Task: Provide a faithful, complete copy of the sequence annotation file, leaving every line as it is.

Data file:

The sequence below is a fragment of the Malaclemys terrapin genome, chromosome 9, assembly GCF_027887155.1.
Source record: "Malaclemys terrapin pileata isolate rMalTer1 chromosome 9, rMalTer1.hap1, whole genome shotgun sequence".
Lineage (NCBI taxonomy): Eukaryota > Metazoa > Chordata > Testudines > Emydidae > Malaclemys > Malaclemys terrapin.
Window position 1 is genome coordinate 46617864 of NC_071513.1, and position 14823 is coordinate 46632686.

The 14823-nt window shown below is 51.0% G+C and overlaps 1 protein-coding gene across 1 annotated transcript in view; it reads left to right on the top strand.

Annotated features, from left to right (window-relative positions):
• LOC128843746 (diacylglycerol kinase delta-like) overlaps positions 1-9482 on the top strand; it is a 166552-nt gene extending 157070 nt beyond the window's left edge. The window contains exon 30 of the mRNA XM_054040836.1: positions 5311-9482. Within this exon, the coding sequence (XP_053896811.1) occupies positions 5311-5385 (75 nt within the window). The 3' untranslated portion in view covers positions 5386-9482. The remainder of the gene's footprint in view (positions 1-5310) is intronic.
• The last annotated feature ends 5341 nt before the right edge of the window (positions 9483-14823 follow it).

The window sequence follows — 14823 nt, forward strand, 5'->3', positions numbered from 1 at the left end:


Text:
The sequence below is a fragment of the Malaclemys terrapin genome, chromosome 9, assembly GCF_027887155.1.
Source record: "Malaclemys terrapin pileata isolate rMalTer1 chromosome 9, rMalTer1.hap1, whole genome shotgun sequence".
Lineage (NCBI taxonomy): Eukaryota > Metazoa > Chordata > Testudines > Emydidae > Malaclemys > Malaclemys terrapin.
Window position 1 is genome coordinate 46617864 of NC_071513.1, and position 14823 is coordinate 46632686.

The 14823-nt window shown below is 51.0% G+C and overlaps 1 protein-coding gene across 1 annotated transcript in view; it reads left to right on the top strand.

Annotated features, from left to right (window-relative positions):
• LOC128843746 (diacylglycerol kinase delta-like) overlaps positions 1-9482 on the top strand; it is a 166552-nt gene extending 157070 nt beyond the window's left edge. The window contains exon 30 of the mRNA XM_054040836.1: positions 5311-9482. Within this exon, the coding sequence (XP_053896811.1) occupies positions 5311-5385 (75 nt within the window). The 3' untranslated portion in view covers positions 5386-9482. The remainder of the gene's footprint in view (positions 1-5310) is intronic.
• The last annotated feature ends 5341 nt before the right edge of the window (positions 9483-14823 follow it).

The window sequence follows — 14823 nt, forward strand, 5'->3', positions numbered from 1 at the left end: